Once you've got a general understanding of the keyboard instrument; you don't have to be a virtuoso who could sight read upside down or anything, then move on to score reading.  A pretty good book that has a straight forward writing style is Score Reading by Michael Dickreiter (at least the English translation is straight forward) 

http://www.amazon.com/s/ref=nb_sb_noss?url=search-alias%3Daps&field-keywords=score+reading+michael+dickrieter

The book suggests methods of reading scores as they are playing and this tends to fill in a lot of blanks that you don't learn while studying the keyboard.  Mozart's scores were pretty simple which makes them easy to read along with while they are playing so I would recommend starting with his scores. 


"If at first you don't succeed, try, try again. Then quit. There's no point in being a damn fool about it."
- W.C. Fields
Posted on Sat, Jul 27 2013 06:21
by jasensmith
Joined on Tue, Jan 15 2008, Arizona, Posts 1582

I should point out that I'm not affiliated with Mr. Dickreiter, nor the publisher of Score Reading, and I don't get a "cut" of any books sold.  I just put the link in there for the convenience of the OP.


"If at first you don't succeed, try, try again. Then quit. There's no point in being a damn fool about it."
- W.C. Fields
Posted on Tue, Jul 30 2013 17:20
by The Minstrel
Joined on Fri, Oct 16 2009, Sweden, Posts 96

Thank you guys. I really appreciate you taking the time to give me advice. I've decided to take piano lessons, starting this autumn. Until then, I found some useful android apps to get me started. MusicTutor SightRead, CSharply and Perfect Ear. With the help of these apps, I will learn to identify the note names on the treble and bass clef, different intervals, chords and inversions and so forth. Actually, after spending a week with these apps, I'm feeling quite comfortable with note names, intervals and chords, at least in the treble clef.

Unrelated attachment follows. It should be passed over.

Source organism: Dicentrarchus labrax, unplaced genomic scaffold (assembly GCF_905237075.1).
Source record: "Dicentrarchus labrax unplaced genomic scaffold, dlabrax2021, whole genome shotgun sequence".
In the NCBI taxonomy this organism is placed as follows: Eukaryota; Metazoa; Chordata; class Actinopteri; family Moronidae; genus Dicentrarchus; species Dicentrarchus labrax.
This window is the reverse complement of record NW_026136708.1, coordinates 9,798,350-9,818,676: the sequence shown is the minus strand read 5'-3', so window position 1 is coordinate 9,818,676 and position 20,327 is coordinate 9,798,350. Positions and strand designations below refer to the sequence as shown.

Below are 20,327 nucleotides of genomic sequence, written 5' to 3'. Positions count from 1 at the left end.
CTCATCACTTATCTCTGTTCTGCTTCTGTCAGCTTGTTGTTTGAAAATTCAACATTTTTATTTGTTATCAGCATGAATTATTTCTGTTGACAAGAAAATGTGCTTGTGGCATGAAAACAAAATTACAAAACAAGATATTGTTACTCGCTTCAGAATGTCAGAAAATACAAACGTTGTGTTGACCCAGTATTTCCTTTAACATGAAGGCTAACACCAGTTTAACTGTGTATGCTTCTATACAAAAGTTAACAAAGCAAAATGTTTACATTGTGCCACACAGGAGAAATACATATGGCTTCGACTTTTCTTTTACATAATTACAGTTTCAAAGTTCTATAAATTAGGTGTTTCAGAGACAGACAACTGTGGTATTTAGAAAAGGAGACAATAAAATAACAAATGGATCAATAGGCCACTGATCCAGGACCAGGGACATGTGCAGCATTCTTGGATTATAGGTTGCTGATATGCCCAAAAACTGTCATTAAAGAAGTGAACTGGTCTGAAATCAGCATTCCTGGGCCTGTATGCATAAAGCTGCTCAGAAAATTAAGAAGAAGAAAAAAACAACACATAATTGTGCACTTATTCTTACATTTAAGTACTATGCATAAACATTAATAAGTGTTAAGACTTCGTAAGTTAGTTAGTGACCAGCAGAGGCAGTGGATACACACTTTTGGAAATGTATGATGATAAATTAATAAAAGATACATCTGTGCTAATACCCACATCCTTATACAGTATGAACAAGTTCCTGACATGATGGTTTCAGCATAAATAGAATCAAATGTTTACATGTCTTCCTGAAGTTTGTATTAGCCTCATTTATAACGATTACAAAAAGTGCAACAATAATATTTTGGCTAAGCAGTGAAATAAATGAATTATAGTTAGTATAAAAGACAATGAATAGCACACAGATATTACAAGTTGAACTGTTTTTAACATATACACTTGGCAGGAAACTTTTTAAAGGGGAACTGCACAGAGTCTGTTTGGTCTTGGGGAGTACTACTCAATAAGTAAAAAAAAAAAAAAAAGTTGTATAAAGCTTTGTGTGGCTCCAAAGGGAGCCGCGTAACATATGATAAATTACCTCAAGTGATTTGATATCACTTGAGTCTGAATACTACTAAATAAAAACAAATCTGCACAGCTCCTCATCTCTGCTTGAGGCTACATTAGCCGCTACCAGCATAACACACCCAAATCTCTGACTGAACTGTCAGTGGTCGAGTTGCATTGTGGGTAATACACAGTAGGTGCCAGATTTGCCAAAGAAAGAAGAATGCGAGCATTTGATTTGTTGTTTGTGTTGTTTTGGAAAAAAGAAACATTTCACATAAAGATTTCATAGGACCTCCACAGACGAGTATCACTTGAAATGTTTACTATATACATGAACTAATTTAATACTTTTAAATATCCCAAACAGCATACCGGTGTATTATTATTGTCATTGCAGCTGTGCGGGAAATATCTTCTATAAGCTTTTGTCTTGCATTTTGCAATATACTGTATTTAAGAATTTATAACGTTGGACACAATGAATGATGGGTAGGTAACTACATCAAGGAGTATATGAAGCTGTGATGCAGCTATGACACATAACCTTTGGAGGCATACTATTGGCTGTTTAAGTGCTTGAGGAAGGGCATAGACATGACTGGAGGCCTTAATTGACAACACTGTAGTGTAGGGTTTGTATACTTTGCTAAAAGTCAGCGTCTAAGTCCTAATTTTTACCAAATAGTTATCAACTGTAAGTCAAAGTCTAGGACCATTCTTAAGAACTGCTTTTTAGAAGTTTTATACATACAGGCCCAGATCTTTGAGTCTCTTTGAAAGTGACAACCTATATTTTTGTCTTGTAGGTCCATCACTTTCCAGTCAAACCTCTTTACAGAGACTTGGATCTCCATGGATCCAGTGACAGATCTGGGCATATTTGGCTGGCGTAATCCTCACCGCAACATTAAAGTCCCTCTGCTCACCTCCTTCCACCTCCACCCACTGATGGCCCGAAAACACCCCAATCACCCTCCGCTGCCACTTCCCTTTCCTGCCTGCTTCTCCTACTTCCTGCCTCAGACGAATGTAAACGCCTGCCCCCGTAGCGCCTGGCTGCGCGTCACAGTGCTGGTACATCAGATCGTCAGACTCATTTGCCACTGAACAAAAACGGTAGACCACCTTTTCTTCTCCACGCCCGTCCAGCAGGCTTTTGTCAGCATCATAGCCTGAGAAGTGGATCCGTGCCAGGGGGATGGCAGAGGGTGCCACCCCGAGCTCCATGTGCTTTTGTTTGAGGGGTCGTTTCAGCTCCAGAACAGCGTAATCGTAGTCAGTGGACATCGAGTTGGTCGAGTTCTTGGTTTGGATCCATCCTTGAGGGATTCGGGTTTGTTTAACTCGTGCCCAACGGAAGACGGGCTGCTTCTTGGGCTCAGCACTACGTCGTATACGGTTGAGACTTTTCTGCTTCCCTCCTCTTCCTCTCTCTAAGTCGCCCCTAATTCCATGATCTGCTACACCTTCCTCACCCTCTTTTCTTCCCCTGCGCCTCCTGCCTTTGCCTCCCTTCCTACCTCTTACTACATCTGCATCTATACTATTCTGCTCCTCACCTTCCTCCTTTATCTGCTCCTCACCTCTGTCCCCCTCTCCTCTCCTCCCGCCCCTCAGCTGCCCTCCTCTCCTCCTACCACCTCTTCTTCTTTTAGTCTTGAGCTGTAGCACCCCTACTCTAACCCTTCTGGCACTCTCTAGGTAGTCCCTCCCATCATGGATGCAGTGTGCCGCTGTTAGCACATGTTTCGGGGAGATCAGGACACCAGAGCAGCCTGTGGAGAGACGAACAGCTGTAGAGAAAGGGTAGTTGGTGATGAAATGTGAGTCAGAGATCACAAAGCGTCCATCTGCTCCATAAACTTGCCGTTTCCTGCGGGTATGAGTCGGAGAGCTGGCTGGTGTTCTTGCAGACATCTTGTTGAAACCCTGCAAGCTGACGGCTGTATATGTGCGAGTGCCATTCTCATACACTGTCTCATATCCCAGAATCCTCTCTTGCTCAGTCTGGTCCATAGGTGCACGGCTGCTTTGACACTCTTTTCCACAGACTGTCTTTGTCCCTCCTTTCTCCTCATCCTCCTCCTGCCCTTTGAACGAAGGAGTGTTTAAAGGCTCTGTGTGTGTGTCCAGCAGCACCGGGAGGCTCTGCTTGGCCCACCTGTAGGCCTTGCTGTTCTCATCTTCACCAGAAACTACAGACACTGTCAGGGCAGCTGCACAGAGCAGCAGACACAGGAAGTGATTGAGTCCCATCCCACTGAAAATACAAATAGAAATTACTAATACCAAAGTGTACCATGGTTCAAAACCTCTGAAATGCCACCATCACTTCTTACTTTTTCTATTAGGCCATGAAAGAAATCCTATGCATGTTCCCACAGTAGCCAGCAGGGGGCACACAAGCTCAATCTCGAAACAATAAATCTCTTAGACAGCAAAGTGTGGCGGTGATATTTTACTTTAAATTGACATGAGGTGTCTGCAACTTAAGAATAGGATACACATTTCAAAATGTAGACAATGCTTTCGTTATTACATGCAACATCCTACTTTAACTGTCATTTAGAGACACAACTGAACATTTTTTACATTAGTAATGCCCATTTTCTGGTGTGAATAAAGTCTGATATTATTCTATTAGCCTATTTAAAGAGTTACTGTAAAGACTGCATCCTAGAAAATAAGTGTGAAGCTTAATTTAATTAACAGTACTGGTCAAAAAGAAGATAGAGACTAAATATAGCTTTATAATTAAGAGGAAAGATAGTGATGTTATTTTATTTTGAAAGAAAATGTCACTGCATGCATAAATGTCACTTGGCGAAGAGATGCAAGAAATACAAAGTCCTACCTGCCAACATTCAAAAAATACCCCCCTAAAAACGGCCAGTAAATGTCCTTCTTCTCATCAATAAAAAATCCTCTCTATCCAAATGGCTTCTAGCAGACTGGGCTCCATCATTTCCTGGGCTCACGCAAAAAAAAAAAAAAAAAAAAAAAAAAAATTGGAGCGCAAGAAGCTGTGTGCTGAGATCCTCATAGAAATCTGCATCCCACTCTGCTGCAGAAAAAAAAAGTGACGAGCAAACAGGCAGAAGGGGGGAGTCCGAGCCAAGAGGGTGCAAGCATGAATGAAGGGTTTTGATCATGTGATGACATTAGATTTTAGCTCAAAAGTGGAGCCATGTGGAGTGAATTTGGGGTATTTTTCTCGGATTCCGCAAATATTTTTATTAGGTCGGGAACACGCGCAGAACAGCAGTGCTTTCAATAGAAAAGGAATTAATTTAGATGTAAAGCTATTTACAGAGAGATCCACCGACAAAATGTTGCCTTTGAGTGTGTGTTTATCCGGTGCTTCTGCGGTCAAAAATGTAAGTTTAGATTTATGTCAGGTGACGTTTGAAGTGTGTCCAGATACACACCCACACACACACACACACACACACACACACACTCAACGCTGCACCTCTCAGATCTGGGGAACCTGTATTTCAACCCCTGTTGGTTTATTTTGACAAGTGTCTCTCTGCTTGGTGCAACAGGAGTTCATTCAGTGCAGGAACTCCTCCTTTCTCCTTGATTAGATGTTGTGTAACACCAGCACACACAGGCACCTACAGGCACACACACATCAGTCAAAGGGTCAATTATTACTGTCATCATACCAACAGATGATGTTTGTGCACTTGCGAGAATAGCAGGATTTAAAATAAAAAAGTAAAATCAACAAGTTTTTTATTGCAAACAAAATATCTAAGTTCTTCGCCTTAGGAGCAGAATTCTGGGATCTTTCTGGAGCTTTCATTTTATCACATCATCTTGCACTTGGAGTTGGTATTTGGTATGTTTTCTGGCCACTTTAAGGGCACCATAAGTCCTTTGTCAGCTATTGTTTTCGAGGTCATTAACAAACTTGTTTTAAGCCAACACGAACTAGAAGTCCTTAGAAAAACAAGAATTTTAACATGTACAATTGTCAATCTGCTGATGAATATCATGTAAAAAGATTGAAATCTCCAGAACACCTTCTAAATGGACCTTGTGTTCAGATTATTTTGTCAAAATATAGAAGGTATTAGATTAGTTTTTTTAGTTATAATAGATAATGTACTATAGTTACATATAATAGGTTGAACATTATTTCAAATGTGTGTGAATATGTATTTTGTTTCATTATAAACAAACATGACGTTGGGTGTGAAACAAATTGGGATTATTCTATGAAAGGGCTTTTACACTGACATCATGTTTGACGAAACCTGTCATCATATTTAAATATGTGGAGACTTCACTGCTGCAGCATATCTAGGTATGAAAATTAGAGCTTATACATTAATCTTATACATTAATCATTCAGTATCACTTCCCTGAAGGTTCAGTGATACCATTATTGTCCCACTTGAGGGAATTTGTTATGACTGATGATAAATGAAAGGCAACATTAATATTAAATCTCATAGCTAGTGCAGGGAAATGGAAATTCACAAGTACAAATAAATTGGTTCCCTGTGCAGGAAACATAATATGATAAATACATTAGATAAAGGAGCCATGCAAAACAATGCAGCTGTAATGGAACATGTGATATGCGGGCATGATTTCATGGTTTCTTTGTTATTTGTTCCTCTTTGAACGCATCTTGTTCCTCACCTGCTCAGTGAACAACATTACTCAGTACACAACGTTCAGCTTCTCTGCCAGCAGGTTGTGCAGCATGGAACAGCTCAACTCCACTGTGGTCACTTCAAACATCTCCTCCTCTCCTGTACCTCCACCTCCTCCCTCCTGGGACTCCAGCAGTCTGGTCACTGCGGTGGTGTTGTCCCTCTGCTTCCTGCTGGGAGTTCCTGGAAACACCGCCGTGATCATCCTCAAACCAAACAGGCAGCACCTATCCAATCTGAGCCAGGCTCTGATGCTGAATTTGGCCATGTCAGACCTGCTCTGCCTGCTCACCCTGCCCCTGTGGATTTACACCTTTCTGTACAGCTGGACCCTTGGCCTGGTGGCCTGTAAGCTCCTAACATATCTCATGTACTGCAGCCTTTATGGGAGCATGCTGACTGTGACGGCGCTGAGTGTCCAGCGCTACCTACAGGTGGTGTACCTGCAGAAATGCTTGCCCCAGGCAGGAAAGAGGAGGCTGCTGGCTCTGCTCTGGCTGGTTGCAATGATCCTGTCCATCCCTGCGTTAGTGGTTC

I will also get the suggested literature. It seems to be just what I was looking for.

Thanks again everyone!

Posted on Wed, Jul 31 2013 07:11
by Suntower
Joined on Wed, Mar 16 2011, Seattle, Dublin, Posts 276
thomamd wrote:

One thing to consider is purchasing a good book on sight-singing. Not only will you develop your reading skills, but you will also be learning to do it without needing to play it.

This is the smartest thing I've read here in a long while.

You can only really read what you can already hear in your head. 90% of reading is actually ear training.

You don't need method books (although ear training courses speed things up fer sure.)

1. Just sight sing... in lots of different styles.

2. Get some scores... or just piano music. Pick 2 staves and tap out rhythms---like you're drumming.

And above all? Don't cheat. :D If you already know the song, move on.

DAW: Cubase 8.5/64
Controllers: CME UF8, Roland VDrums, Exp. Pedal, Sus Pedal.
Main: Sandybridge Win10/64 16gb Boot Dr: SSD, Samples: SAT-600
Slave: Intel Q8400, 16gb RAM Win10/64
VEP5, VIPro, Chamber Strings, Tenor Sax, Epic Orch, EWQLO